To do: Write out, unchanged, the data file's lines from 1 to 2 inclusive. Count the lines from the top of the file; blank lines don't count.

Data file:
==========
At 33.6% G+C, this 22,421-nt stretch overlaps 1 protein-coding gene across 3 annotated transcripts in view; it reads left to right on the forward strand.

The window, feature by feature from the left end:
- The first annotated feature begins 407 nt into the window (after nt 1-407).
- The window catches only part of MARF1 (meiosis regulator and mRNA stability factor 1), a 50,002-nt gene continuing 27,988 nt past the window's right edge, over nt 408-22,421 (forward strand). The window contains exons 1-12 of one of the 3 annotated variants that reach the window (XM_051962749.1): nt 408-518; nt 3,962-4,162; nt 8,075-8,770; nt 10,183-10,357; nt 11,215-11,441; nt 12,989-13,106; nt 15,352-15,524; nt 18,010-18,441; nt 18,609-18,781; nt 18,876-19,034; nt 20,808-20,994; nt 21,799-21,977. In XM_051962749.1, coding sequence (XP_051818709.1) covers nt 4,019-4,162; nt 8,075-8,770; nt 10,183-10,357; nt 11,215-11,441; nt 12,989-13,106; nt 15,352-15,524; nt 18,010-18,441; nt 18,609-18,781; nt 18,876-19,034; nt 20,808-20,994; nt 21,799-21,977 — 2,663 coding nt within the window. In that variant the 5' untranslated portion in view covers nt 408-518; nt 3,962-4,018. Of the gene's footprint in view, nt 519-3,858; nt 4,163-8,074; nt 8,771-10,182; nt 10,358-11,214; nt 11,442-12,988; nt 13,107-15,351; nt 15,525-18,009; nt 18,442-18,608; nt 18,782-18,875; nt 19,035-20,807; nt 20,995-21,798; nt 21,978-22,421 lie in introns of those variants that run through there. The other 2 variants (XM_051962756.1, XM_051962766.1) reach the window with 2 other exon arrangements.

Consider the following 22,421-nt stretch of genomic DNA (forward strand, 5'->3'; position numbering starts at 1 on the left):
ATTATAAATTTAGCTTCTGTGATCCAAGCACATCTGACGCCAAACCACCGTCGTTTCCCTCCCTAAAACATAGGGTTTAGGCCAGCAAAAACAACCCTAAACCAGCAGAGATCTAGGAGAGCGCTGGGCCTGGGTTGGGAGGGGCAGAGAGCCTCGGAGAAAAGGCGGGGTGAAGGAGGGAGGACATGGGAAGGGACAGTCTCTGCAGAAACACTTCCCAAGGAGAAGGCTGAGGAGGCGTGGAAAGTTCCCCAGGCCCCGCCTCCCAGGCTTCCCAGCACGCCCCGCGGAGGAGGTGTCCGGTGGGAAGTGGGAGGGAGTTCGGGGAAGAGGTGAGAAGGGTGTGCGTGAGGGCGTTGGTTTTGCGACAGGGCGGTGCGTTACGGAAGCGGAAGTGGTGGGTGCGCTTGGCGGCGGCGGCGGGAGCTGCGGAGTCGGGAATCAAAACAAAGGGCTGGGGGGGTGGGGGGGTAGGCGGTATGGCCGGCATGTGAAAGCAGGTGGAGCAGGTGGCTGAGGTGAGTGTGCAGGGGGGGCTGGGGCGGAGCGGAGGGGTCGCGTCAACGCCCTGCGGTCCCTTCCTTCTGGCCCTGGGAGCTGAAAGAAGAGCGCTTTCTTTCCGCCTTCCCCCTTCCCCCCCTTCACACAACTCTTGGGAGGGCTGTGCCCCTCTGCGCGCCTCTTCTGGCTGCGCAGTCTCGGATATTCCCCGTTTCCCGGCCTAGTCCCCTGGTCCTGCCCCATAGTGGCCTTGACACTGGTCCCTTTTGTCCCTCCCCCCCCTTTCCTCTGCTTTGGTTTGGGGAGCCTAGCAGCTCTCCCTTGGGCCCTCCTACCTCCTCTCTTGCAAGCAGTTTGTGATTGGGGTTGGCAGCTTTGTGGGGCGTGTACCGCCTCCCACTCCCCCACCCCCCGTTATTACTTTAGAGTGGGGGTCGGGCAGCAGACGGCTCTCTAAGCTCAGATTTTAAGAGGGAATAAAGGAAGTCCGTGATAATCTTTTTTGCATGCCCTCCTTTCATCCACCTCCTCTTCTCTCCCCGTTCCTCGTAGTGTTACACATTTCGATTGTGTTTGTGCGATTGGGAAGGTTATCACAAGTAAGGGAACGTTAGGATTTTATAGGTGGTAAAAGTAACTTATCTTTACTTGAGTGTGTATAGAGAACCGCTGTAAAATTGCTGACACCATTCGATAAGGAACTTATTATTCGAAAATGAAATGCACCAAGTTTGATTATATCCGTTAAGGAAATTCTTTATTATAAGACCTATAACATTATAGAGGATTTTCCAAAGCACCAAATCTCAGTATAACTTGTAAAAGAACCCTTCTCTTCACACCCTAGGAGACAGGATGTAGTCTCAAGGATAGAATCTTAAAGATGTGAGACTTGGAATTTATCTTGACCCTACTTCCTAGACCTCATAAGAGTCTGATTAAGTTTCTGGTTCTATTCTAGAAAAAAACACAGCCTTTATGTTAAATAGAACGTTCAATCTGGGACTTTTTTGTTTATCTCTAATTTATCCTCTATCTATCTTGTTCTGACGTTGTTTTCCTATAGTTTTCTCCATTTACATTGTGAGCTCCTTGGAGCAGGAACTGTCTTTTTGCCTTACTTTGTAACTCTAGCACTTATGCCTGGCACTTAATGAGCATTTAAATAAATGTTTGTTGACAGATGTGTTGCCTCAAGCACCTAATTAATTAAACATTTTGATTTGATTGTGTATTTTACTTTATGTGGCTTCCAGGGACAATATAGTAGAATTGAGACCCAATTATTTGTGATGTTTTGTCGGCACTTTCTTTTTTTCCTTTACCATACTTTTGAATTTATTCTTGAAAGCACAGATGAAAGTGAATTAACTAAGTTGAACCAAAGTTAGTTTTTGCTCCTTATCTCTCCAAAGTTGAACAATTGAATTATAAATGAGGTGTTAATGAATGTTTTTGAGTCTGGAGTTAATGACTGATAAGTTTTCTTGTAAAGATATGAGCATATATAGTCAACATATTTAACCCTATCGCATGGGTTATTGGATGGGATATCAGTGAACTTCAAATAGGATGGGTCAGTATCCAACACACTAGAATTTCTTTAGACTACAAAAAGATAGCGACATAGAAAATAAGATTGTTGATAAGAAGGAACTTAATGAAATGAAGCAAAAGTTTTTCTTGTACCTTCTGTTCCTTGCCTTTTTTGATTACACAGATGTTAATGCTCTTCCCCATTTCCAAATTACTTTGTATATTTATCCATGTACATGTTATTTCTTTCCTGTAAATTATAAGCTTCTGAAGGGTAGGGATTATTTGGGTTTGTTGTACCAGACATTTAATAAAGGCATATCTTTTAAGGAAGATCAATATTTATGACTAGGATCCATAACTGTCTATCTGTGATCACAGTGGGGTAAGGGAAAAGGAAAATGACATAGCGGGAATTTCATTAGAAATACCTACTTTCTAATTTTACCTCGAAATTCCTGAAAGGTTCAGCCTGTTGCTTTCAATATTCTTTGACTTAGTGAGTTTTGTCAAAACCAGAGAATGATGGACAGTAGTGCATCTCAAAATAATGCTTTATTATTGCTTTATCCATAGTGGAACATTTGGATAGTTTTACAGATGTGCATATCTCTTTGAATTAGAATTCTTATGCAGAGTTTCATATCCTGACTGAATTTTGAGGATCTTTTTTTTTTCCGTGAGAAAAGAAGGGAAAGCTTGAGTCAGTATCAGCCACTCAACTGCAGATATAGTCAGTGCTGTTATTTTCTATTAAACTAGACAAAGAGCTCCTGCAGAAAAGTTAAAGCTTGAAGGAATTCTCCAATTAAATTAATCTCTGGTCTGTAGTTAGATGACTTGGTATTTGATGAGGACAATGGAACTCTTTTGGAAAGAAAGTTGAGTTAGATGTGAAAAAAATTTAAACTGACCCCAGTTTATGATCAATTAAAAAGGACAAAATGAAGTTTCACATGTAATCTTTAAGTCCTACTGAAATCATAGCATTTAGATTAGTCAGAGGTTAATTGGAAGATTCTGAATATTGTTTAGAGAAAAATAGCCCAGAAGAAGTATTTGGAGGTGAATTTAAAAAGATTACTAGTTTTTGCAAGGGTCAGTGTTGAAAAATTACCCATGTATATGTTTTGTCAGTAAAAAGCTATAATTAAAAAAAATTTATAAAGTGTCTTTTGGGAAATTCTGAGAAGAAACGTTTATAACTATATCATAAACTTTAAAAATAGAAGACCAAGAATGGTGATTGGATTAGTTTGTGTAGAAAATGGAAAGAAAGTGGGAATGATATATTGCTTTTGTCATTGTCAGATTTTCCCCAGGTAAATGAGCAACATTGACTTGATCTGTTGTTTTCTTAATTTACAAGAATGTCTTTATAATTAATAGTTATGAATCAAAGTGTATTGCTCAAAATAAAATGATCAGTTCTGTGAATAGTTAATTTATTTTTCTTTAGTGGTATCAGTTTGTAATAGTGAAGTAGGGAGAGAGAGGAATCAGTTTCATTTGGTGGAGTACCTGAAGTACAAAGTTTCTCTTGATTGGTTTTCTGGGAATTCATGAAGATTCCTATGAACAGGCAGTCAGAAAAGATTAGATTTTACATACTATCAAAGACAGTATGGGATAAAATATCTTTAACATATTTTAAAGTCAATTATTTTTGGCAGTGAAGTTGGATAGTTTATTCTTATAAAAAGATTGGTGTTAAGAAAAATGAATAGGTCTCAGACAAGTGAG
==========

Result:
At 33.6% G+C, this 22,421-nt stretch overlaps 1 protein-coding gene across 3 annotated transcripts in view; it reads left to right on the forward strand.

The window, feature by feature from the left end: